Tuesday, December 1, 2015

What to do with hole-y socks Part 5

 I am sure you are wondering when this will end. Soon, my friends, soon... Even I am totally out of the upcyclling mood now. I am just documenting what I've already done.

 Over the years, I have made many mug cozies. Unlike the disposable cup cozies, these involve having to go through a handle, and therefore need an opening in the side. I love the idea of a sweater for my mug as I think hot liquids in ceramic mugs cool off way too fast. But I have not come up with a perfect design yet and I will continue to experiment.

 The last one I made a few years ago was a coaster/cozy in one. I attached a circular coaster to the bottom of a cozy similar to the one I will show you. But it falls off half the mugs I've tried it on. Attaching a coaster is not a great idea, either. But these experiments have taught me many things about cut knit edges which has helped with steeking real knitted objects. If you are afraid of steeking, what better way to get over it than by cutting into a sock with a hole? What is the worst that can happen? You have to throw it out!

 In this case, after I made the finger-less mitts, I was not happy with the way the cut edge unraveled. I stabilized with sewing after the fact but I thought, why not use a crochet steek? So I tried it.
 I started with this. It is the leg of a sock, with a hem where it has been cut. The ribbed edge is the cuff of the sock.
 Crocheted steek instructions can be found on Kate Davies's blog, and Eunny Jang's blog. I am not going to cover them here but focus instead on working the technique on a tightly knit sock. I used sock yarn and then I went to thin crochet cotton, which I did not photograph.
 It is possible to work a crochet steek on a sock, but it is not worth it. I ended up having to use a very tiny crochet hook to get into the stitches. That hook kept splitting the yarn and the crochet cotton. But I persevered.

 And finished it. Once fully across the length of the piece and then part-way across. I pulled them both out because it was way too bulky. You can see that in these photos. That is only one side of the steek. I'd have to repeat that on the other side and the bulk would be way too much. Not pleasing at all.

 So I went back to another steeking technique that I used on my Rose Lace Collar. It is fast, holds quite well and adds no bulk at all. What is it? Back stitch along one leg of a column of stitches. On the Rose Lace Collar, I did 2 rows of back stitch - one along each of the legs of a column of stitches. But for this I just did one.

 Can you see it? I used a slightly different color of blue. The thread is doubled and I just make sure that I am making tiny stitches so that each knit stitch is secured by at least one back stitch. It took me less than 10 minutes to do this with a lot less aggravation than the crochet. It worked like a charm. Those are the cut edges above in the two photos - one of each row of back stitches.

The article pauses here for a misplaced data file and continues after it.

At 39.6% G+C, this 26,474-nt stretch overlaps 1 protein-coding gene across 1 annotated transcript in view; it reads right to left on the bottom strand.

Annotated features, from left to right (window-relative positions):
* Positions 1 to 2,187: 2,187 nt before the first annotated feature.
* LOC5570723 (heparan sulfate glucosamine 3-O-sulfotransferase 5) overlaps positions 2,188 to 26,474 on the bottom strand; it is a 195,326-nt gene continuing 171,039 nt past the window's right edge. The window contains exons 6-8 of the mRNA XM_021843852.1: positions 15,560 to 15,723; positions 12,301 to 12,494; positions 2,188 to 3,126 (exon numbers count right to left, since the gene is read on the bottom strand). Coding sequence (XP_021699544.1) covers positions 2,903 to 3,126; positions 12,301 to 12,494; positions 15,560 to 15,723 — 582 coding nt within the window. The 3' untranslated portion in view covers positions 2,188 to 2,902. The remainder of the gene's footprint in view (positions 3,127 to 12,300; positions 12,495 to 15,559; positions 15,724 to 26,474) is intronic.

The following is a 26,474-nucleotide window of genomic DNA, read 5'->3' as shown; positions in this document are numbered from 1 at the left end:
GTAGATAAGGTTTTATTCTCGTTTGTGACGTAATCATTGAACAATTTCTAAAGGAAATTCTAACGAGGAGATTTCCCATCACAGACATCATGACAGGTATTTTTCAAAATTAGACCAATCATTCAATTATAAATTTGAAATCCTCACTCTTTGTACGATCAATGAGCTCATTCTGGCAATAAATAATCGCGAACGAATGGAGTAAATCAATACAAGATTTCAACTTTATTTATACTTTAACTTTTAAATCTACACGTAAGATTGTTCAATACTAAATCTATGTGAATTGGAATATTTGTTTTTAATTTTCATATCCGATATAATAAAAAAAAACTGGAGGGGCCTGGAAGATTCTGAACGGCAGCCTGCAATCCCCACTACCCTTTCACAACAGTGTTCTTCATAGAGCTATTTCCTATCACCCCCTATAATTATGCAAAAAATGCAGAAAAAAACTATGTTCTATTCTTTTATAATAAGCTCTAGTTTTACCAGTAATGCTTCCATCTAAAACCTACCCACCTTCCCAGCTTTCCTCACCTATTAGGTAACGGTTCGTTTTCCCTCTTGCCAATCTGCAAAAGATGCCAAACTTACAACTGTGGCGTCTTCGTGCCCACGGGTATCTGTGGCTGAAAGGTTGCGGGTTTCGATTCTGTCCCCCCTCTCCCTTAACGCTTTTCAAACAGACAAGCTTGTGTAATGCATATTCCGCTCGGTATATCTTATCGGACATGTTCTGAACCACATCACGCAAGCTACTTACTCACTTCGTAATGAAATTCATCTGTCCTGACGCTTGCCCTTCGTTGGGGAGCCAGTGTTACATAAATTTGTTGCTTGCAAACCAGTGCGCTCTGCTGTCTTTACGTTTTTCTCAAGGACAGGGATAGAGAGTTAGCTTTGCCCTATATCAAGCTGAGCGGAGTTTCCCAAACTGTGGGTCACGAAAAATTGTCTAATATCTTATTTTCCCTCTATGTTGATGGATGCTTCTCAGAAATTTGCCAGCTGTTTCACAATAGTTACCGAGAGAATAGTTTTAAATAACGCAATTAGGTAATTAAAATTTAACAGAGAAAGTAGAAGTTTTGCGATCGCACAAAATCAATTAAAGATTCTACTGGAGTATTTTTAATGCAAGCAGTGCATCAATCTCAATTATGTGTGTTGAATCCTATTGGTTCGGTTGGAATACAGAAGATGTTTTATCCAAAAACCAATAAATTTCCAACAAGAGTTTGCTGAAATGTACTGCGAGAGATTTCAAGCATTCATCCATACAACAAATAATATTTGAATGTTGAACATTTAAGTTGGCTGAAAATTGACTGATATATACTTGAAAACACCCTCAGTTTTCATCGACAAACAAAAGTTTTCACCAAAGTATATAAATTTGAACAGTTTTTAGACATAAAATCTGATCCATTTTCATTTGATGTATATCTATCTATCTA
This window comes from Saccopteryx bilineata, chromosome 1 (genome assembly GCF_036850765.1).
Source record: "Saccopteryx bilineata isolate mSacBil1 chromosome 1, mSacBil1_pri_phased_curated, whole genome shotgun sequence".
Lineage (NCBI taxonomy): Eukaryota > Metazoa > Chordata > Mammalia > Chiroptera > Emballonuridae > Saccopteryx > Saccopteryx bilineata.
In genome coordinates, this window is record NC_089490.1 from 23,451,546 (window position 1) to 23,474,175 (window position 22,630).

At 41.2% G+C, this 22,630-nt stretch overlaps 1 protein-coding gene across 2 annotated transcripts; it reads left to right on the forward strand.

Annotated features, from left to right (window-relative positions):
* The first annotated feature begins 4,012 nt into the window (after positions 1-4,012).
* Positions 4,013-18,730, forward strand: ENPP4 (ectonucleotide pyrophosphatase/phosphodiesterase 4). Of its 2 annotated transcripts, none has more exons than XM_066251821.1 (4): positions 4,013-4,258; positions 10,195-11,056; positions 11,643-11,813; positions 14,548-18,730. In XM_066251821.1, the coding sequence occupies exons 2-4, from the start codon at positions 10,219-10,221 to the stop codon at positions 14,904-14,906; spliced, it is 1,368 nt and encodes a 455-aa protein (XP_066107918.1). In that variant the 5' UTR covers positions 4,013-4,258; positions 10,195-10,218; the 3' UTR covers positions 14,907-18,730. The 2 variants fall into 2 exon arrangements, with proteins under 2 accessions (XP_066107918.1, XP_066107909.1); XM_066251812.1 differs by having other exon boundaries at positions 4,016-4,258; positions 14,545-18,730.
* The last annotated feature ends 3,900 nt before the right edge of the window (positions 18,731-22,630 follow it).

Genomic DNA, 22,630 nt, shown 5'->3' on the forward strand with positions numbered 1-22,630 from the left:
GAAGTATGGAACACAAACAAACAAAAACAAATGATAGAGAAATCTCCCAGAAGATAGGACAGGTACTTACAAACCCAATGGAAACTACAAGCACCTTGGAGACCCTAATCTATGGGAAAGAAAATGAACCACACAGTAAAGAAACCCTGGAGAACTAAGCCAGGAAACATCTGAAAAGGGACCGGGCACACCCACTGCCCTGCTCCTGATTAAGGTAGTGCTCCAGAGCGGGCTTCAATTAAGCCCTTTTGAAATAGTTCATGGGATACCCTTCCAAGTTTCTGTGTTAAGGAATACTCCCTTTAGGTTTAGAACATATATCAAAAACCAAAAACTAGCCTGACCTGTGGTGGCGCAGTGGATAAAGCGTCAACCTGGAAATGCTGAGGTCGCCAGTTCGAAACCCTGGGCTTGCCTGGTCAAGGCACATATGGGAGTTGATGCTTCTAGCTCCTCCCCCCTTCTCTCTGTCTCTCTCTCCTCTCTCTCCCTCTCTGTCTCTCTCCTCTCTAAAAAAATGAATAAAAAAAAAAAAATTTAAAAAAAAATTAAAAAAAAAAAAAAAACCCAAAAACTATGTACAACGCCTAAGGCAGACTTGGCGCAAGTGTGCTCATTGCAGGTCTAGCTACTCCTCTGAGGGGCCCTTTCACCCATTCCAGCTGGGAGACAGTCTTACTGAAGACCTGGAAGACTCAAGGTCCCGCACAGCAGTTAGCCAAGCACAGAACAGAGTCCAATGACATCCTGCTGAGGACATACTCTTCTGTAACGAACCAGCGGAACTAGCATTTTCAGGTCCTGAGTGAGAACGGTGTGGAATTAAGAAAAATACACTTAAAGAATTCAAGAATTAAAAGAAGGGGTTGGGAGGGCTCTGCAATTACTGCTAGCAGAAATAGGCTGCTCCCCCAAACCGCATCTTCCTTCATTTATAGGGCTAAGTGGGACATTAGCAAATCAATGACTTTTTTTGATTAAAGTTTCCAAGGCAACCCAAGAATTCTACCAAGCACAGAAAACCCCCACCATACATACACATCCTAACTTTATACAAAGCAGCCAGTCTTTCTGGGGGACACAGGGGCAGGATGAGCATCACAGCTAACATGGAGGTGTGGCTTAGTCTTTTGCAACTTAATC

I stitched down the right leg of one column of stitches and up the left leg of a column of stitches with two separate rows of back stitch. I left one whole knit stitch in the middle of the two rows of back stitch. I cut along the center of that column of knit stitches. So it was very close to the stitched row. For a larger project, I would probably leave a bit more space. For the fingerless-mitts, I probably wouldn't.

 Then I picked up just below the backstitched row - 3 stitches for every 4 rounds of the sock - and did a 2x2 rib o each side. On one side I worked 4 yarnover buttonholes. That is just a yarnover followed by a p2tog to keep the rib pattern but it could be a yo and a k2tog and one can work the decrease before or after the yo.
 Completed ribbed edges showing the insides. I whip stitches the edge to the ribbed edging to keep it neat.
 Finally, I went through my button collection (mostly from sweaters and coats that I no longer own) and found 4 small buttons. The yo buttonholes were very small given I was using 2 mm needles. The buttons are all the same size but they don't match. Oh well.

 The problem with this mug cozy? It is too tall for most mugs. So I still don't have a great mug cozy design. But this one will also work for disposable cups (unlike my coaster attached one) and can be used on insulated mugs, if needed.

 I have one last item I made from sock parts and I think it is a winner. They are earbud cases and they use parts of the sock that I've discarded so far. So hold on and the series will soon be over!

For your viewing pleasure, here is a photo of my Jenkins Turkish spindle family and a couple of sample skeins I spun on two of the newest members.
 From left to right, Egret, Swan, Agean, Lark, Delight, Finch and Kuchulu. I got the Egret at Rhinebeck but haven't spun on it yet. The Lark and the Finch were acquired recently in updates at the Jenkins website. I just happened to be online when they were going on sale and I lucked out in getting them. They sell out in minutes.
 Abstract Fibers Merino/Superwash Merino/Silk in Huckleberry spun on the Finch.
Abstract Fibers Targhee in Hopworks spun on the Lark. I didn't think I would enjoy spinning dyed brown fiber but I did. 

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